e-Learning portal for Arctic Biology

Field guide – prototype




Explore Svalbard phenology - try out the interactive wheel


A new year has started in Svalbard, still the sun is nowhere to be seen and the days are getting colder and colder.

Snow is starting to accumulate in the valley now, the above image was taken on the 30th of January 2020 – as the camera is powered by a solar panel this was the first photo it managed to capture that year. 


After 79 days of polar night, the sun has now returned to, Longyearbyen. And after the 8th of February, the entire archipelago will see the sun rise again. 

The above image was taken on the 15th of February 2020 in Bjørndalen. Still parts of the ground is exposed to the elements. The protection snow offers to plants is important, and these parts of exposure will usually be void of vegetation. 


March intro text

March is the time when Arctic foxes mate. The one to the right, lives in the entrance of Bjørndalen.


April info text


The spring bloom is a year occurrence of a strong increase
in phytoplankton abundance, and in Isfjorden this peaks during May. 

Chlorophyll a and many other variables are being tracked in Isfjorden Adventfjorden Time Series (IsA)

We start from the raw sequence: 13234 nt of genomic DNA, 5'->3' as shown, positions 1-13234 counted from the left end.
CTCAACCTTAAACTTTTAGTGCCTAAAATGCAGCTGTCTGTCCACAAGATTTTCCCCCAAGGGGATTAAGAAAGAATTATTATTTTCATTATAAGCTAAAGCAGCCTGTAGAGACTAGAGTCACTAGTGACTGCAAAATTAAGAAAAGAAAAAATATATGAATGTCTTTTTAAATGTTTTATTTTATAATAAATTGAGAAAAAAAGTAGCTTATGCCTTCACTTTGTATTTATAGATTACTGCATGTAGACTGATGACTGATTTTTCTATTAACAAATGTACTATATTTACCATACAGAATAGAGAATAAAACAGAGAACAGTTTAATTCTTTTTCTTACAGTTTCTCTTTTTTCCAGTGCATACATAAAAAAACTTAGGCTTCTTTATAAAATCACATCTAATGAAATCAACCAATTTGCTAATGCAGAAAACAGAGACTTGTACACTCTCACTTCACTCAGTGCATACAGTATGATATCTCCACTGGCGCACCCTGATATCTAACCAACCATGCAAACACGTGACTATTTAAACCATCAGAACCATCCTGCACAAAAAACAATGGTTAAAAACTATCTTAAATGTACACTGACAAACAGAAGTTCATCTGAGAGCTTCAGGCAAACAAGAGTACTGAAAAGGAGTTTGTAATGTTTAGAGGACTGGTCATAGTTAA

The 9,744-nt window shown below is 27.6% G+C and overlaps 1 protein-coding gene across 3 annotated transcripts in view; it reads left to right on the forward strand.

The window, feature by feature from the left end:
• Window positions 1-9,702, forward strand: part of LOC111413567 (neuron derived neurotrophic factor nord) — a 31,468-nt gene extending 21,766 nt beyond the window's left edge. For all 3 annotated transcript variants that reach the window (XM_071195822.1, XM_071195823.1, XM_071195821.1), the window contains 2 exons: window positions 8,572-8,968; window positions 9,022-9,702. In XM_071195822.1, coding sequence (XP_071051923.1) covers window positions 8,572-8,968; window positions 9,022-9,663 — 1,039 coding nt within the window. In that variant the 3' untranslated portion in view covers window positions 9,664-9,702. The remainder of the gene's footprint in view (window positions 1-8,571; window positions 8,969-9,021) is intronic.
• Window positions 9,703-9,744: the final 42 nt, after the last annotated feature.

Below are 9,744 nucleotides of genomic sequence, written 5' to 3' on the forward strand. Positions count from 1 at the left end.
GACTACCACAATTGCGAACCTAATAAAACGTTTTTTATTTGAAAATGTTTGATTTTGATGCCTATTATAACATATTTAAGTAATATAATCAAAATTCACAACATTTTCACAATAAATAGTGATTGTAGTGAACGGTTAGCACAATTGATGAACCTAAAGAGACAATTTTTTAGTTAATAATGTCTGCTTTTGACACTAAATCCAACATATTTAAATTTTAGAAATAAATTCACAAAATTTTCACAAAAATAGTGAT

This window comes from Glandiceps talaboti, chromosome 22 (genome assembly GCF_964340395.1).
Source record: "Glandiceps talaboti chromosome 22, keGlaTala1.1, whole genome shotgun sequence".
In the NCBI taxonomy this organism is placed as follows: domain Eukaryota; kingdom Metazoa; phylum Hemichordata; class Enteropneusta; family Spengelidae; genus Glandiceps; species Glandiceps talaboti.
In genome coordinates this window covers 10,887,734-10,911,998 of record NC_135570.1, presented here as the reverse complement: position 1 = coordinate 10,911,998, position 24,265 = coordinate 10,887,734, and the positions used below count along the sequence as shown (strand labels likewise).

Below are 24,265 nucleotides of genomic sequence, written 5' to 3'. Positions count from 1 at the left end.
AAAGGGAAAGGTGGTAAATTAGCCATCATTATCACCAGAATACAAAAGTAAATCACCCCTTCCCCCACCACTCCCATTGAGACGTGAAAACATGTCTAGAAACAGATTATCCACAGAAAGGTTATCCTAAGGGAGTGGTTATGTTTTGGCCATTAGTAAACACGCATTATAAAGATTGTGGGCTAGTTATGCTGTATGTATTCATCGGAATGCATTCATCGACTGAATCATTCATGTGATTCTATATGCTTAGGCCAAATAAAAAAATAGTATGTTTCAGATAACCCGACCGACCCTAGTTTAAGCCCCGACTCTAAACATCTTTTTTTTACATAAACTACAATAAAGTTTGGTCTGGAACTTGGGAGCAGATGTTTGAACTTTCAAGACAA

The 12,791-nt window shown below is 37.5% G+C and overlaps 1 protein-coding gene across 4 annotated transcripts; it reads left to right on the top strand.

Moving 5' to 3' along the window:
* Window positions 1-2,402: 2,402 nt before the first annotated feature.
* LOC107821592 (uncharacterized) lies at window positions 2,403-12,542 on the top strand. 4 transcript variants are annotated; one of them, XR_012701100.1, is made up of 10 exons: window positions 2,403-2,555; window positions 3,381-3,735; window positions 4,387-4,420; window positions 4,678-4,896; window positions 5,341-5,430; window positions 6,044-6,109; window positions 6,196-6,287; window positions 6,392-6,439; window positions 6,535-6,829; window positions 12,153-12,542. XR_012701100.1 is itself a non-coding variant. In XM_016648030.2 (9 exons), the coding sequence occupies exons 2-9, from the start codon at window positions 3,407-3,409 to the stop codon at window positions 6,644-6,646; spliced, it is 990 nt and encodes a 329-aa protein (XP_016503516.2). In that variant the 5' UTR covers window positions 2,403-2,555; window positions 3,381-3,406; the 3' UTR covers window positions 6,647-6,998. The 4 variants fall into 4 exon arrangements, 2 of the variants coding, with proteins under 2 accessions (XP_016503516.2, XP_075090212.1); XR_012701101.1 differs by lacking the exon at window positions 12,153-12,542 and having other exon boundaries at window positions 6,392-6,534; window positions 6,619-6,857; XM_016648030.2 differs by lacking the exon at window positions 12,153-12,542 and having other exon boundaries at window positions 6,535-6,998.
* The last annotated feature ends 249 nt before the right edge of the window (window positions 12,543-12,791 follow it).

This is the month when the frozen Arctic wakes up and becomes alive once more. The plant, Saxifraga oppositifolia is quick to start flowering and can be seen with flowers at the start of June. 

The growth season is here. This photo, from the middle of June in Bjørndalen shows that the valley still contains a bit of snow cover. But some plants are quick to produce flowers once the snow is melted away. Svalbards pollinators will also awaken, who are for the most parts midges (small two winged insects). 

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Figure showing the onset (start) of the growing season central part of Svalbard. Taken from Karlsen et al. 2014.


July info text

Summer has really arrived now. This area in Bjørndalen often contains a lot of reindeer and geese foraging for food. Particularly the barnacle goose


Data from Longyearbyen  airport (LYR) puts August as the wettest month, with almost 60mm of precipitation in August of 2013. 

The average yearly total for the last 10 years is 220mm of precipitation in LYR. This is not a lot. Areas with less than 250mm are classified as deserts. 


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Metrological data obtained from Norsk Klimaservicesenter. Figures created using ApexCharts. Bjørndalen time-lapse images provided by Mads Forchhammer.